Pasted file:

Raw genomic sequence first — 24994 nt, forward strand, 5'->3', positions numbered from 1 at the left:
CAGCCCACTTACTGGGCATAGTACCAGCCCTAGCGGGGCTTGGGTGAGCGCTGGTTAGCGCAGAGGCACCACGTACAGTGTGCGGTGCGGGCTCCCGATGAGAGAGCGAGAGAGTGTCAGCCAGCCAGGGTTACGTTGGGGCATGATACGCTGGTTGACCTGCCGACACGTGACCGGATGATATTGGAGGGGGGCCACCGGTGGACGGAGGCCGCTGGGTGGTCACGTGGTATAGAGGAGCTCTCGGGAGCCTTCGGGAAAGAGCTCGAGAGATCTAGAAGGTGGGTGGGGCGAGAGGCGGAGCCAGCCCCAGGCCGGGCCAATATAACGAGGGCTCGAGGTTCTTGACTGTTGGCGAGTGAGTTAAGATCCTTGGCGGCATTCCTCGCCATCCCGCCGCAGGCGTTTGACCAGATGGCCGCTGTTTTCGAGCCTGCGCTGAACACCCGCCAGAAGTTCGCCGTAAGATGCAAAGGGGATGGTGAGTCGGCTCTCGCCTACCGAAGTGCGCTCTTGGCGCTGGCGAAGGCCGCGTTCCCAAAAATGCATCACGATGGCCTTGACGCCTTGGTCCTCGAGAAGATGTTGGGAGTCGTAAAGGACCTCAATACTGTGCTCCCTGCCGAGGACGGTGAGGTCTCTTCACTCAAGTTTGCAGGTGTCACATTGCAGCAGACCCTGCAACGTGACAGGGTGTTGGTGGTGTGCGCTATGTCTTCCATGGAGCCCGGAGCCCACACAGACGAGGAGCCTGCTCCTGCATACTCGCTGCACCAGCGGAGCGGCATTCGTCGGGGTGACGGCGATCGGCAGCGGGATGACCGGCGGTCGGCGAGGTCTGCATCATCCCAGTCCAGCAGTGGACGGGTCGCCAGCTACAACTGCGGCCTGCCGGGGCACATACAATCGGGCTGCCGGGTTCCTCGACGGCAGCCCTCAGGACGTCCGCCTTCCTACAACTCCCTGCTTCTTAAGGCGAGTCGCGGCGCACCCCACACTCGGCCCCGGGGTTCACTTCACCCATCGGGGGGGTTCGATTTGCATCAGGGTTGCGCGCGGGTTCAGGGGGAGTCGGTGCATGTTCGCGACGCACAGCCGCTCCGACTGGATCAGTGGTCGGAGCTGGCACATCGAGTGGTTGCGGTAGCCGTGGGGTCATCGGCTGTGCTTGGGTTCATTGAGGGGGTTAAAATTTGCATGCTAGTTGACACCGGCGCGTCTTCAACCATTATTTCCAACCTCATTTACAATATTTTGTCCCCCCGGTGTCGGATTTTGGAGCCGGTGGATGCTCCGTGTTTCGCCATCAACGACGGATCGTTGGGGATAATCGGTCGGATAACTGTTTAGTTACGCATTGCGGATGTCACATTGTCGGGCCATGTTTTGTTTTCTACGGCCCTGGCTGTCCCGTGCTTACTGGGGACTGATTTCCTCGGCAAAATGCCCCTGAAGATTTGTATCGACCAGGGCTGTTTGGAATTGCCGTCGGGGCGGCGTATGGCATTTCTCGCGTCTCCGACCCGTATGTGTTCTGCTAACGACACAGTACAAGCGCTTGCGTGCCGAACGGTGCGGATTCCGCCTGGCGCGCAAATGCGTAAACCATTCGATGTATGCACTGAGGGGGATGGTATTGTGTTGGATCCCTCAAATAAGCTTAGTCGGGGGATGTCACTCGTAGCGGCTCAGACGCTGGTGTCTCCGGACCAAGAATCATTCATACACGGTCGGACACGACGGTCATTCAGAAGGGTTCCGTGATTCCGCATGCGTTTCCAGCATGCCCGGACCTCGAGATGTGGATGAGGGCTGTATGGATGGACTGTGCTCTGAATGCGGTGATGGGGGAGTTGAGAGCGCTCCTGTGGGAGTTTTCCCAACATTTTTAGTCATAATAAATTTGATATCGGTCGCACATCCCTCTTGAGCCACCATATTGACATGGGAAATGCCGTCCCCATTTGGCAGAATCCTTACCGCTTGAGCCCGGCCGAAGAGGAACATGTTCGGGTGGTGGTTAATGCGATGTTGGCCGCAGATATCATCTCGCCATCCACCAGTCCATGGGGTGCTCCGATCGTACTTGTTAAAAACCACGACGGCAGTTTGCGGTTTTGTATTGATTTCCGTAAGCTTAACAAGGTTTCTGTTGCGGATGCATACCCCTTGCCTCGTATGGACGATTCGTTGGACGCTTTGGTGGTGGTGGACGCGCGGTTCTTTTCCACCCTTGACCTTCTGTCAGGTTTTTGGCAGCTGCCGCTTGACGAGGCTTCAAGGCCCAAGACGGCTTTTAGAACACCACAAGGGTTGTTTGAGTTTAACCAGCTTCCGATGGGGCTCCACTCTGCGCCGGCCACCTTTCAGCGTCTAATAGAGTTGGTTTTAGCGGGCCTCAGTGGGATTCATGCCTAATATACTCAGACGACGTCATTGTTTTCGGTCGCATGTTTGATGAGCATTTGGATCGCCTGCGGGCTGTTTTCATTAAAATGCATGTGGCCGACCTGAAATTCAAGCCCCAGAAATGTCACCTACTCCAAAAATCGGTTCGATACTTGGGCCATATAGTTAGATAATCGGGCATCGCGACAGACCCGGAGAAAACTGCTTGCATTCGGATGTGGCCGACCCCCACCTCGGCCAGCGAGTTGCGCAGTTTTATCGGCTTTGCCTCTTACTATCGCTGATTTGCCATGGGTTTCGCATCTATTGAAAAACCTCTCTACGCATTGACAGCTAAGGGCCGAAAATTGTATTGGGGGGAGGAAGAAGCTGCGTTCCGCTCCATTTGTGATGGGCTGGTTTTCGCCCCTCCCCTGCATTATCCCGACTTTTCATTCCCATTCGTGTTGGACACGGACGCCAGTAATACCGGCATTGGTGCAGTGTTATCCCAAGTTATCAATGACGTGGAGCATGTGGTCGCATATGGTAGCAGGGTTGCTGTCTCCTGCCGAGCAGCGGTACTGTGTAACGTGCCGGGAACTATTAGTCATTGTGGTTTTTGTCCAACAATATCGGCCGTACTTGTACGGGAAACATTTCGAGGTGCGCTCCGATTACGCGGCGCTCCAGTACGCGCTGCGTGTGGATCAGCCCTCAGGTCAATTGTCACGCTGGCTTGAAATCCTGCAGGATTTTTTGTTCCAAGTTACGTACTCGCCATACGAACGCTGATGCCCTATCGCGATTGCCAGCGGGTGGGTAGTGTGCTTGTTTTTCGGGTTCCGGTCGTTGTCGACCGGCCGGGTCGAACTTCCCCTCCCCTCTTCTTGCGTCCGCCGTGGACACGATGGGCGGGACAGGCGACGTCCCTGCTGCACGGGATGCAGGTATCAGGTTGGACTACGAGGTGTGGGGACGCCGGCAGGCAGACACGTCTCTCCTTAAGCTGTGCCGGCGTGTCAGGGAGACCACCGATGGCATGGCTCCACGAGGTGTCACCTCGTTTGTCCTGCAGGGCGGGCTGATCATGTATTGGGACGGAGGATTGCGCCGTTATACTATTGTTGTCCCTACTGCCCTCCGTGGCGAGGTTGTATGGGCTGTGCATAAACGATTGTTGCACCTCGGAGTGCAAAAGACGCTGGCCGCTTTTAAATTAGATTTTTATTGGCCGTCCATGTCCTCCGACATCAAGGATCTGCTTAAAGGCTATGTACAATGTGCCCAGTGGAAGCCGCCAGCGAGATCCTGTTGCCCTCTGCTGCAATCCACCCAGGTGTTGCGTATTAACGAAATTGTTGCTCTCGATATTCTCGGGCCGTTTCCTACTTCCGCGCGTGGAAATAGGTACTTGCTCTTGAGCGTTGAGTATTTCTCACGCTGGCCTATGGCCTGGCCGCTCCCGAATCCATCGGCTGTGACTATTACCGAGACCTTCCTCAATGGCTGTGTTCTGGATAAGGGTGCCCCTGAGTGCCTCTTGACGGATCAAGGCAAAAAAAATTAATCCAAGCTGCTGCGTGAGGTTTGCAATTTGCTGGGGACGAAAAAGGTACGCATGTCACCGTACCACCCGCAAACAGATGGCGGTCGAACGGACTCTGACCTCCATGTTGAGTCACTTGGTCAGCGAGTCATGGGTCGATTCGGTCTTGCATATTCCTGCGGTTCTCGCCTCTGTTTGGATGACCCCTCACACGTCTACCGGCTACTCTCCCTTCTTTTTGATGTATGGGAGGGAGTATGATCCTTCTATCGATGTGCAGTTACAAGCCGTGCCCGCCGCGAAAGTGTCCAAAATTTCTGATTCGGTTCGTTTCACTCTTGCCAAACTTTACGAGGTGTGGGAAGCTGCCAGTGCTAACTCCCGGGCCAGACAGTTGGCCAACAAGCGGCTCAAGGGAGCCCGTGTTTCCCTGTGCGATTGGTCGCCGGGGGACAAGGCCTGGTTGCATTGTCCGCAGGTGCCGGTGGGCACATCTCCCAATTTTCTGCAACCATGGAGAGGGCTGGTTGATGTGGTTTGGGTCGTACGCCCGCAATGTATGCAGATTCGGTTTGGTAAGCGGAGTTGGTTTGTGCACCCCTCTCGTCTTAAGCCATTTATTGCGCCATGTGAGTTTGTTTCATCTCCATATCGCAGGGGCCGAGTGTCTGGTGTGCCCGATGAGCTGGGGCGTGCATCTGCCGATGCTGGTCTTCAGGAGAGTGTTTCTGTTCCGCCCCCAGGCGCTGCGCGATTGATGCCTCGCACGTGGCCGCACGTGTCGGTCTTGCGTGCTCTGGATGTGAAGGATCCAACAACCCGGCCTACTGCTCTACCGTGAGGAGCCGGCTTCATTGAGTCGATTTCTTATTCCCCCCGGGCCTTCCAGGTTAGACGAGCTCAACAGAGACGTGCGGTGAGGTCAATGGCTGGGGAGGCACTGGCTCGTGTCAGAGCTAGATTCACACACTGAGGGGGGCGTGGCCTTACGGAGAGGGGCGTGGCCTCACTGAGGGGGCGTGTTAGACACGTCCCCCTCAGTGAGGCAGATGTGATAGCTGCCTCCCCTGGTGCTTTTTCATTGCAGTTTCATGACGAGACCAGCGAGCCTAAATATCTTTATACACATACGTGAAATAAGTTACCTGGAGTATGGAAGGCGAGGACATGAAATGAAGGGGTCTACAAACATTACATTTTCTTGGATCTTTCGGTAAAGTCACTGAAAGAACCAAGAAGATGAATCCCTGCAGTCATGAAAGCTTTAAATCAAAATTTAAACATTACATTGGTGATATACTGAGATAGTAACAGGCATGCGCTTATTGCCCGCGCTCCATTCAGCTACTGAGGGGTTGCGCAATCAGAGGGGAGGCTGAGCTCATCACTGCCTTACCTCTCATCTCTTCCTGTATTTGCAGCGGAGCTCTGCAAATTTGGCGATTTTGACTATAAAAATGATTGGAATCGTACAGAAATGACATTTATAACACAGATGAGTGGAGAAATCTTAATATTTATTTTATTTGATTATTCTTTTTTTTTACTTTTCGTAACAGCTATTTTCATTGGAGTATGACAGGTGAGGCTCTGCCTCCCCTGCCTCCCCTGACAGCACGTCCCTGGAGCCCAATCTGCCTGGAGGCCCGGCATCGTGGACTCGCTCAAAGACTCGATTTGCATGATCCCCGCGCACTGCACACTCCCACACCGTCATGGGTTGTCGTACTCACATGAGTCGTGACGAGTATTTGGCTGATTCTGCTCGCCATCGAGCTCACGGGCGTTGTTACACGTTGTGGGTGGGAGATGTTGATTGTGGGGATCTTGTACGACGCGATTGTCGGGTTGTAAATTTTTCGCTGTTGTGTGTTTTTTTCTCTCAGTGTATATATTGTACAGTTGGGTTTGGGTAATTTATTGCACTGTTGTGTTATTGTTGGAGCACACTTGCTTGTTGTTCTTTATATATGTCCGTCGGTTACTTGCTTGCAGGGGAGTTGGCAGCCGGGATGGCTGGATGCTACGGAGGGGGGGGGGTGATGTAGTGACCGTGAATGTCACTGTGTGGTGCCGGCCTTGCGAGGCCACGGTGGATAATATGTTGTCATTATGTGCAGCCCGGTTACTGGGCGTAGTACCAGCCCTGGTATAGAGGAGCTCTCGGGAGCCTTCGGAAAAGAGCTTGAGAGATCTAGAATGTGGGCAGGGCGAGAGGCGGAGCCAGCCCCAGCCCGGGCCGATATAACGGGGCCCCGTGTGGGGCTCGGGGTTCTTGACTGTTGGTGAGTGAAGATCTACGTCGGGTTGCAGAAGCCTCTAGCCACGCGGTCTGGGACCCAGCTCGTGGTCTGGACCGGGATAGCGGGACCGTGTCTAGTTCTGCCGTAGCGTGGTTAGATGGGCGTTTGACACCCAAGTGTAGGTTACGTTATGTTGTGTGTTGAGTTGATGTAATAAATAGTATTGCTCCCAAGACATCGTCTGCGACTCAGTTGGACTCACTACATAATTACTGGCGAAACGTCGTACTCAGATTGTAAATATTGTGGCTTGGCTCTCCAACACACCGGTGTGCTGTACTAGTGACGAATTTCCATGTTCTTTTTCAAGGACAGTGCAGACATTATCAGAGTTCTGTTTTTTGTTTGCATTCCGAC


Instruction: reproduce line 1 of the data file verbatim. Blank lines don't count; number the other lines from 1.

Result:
Raw genomic sequence first — 24994 nt, forward strand, 5'->3', positions numbered from 1 at the left: